Balancing the Tensions of Leading an Established Church
As you lead an established church to greater health, you will have to demonstrate a great deal of balance. Being an established church pastor is an exercise in paradox. Look at a few of the tensions you must keep in balance.
Spiritual and Pragmatic. You must give priority to prayer. You must be open to new methodologies that will help your church become healthier. You will need to be a consumer of the latest practical writings on church health, but you must also be aware that only a sovereign God can send real revival. You must depend totally on God, but not take lightly the counsel of godly men and women. You must ask: “What works?” but you must realize that tools are only for a season.
Tenacious and Flexible. Because you are the pastor of an established church, longer tenure is very important. Unless God clearly calls you to another ministry, you will need to be tenacious about your calling, even in the most difficult of times. Satan would love to see you so discouraged that you are ready to give up.
Yet while you must be unswerving in your commitment to your church, you must demonstrate an abundance of flexibility in dealing with your members. The roles that you will be asked to fill may change ten times in one day. At the end of the day, you may not know if you are coming or going!
Action-Oriented and Patient. Established churches need pastors who take initiative and lead people to new challenges. Churches must be shaken from their complacency to see the possibilities of God. But established churches also need pastors who have patience, who can wait on God’s timing without much frustration, especially when it seems that nothing is happening. Established churches need pastors who have the wisdom to know when to move or when to wait.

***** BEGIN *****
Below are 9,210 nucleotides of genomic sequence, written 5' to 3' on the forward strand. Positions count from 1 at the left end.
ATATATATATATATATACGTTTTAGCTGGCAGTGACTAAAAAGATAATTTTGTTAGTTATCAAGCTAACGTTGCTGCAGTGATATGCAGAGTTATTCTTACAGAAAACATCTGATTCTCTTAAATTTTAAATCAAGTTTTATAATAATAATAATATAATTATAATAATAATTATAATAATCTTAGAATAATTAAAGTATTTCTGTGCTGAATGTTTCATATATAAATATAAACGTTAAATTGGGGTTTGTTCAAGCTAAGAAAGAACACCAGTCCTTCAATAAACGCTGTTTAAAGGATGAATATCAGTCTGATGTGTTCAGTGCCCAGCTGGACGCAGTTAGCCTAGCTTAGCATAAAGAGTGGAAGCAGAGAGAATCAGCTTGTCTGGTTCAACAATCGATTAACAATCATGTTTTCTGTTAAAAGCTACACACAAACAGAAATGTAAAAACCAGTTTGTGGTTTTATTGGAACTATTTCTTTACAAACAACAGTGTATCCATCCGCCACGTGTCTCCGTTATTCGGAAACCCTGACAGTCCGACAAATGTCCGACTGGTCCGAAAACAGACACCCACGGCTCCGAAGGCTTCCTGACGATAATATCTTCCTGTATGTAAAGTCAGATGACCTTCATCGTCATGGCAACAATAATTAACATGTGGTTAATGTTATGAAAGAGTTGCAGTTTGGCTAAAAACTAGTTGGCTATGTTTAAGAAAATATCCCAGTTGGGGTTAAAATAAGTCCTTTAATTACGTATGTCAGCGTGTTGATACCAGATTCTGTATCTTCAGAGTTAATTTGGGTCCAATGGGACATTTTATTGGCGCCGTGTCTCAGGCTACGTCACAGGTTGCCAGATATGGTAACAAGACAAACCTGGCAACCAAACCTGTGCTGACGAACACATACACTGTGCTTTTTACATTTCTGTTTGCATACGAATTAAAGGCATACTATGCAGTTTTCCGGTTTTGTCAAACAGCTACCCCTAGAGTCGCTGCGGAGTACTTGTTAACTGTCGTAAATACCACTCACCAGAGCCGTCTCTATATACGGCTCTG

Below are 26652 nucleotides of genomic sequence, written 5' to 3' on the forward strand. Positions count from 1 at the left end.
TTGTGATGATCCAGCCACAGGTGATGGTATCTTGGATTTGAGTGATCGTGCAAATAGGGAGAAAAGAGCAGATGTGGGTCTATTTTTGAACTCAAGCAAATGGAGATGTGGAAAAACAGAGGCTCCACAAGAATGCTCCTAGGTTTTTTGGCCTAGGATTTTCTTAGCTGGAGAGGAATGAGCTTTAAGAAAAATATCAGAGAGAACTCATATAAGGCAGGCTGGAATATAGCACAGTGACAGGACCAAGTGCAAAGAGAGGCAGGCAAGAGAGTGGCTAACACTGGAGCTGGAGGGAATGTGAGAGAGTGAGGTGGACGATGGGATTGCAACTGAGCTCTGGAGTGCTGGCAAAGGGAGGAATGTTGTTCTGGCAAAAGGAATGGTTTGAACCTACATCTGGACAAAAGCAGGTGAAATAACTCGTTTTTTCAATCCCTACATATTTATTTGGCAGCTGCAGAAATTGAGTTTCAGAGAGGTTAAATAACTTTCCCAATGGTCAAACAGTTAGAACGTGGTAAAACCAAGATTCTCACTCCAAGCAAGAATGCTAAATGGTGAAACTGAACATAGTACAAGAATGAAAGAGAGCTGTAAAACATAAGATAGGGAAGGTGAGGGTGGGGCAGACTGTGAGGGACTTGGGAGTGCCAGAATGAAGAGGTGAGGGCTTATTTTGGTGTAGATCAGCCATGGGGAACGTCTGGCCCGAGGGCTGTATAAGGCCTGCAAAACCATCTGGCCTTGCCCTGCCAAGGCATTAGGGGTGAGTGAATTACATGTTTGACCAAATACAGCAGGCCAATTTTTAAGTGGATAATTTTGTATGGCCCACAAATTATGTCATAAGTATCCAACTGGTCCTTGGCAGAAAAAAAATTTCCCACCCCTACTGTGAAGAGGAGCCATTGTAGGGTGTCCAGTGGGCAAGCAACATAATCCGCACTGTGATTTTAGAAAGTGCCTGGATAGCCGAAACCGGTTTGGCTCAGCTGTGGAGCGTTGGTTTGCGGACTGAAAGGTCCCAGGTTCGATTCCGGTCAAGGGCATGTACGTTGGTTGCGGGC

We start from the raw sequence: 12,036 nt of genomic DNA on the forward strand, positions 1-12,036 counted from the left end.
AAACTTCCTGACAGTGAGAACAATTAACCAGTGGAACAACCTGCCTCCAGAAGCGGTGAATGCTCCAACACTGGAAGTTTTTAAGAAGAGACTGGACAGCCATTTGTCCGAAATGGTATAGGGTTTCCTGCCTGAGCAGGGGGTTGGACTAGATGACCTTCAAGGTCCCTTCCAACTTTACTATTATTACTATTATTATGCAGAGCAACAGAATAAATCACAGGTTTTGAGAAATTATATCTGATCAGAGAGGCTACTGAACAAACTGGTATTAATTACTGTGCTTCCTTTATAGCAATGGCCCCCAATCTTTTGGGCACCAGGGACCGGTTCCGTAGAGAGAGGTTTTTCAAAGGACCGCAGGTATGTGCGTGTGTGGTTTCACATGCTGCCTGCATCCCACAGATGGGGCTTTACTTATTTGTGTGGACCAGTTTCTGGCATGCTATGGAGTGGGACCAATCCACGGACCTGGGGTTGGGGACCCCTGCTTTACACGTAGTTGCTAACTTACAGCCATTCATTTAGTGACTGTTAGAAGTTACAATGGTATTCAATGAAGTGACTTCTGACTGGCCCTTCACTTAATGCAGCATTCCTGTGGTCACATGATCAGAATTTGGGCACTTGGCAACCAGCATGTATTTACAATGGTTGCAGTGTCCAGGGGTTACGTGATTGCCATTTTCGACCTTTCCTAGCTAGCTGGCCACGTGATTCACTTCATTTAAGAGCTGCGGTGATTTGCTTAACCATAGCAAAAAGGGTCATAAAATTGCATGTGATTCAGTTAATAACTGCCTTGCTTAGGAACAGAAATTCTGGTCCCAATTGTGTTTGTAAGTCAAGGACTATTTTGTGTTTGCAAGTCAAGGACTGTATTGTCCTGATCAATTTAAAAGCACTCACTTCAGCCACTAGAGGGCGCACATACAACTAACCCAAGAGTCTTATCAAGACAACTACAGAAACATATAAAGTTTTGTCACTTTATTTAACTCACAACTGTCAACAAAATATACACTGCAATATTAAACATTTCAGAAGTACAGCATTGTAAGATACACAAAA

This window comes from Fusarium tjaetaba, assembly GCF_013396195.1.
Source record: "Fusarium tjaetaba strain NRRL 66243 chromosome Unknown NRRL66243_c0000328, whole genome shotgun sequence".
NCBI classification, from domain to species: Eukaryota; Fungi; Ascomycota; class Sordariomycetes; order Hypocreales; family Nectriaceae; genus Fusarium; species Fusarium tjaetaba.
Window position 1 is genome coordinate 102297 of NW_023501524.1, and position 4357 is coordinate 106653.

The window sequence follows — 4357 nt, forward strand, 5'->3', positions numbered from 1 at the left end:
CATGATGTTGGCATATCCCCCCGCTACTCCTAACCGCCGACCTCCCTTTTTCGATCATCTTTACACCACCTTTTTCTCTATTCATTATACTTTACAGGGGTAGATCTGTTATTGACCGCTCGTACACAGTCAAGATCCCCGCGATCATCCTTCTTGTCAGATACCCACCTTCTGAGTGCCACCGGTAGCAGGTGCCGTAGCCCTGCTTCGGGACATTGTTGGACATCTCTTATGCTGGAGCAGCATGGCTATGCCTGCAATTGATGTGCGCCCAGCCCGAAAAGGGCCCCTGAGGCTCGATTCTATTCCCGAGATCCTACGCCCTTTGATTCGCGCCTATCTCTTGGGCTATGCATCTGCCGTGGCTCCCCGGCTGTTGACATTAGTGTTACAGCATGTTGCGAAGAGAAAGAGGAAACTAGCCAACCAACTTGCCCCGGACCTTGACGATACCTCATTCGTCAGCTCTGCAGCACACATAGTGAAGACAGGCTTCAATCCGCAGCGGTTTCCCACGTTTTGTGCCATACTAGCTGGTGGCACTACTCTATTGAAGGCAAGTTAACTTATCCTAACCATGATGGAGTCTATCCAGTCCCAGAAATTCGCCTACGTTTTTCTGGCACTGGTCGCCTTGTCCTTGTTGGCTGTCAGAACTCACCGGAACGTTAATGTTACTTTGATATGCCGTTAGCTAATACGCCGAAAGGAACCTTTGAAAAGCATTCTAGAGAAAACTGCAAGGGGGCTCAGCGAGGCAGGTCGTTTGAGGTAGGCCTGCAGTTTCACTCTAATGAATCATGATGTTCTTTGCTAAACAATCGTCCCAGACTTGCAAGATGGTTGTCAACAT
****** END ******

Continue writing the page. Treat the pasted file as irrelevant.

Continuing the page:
Sensitive and Tough-Skinned. Pastors, don’t you love it when you have just been through a round of criticisms and a well-meaning church member tells you to get your act together? “Pastor, you just have to have tough skin. You can’t let everything hurt you.”
Yet before the week is over, you may be taken to task for your insensitivity for not visiting someone. That particular church member may even articulate that you are just not sensitive enough. Such is the tension that is, and will continue to be, a part of your life. Certain occasions will call for you to have the hide of a rhino, while others will demand you be sensitive and caring.
Ambitious and Content. You must have a desire to see your church grow, to reach people for Christ, to reach new heights. You need to set ambitious goals and challenge your members to meet them. You must believe that the God you serve is a God of miracles, and that He will work miracles in your church.
You must also be content with what may seem to be like the pace of a snail. And you can’t be discouraged because your church is not like the larger and more active church in the community. You must be ambitious, yet you must be content. It is a paradox. But you’re in good company. The Apostle Paul dealt successfully with that same paradox. If you are doubtful, read both Philippians 3:14 and 4:12. He did it. So can you.
Traditional and Contemporary. You must lead your church to reach a contemporary world. Some of the methods must change if that possibility is to ever become a reality. But you must be willing and even eager to hold on to some of those traditions that really matter.
Your church is to “become all things to all people,” so that by all means some might be saved (1 Corinthians 9:22). But your church must not conform to the pattern of the world (Romans 12:2). You must lead your church to be in the world but not of the world.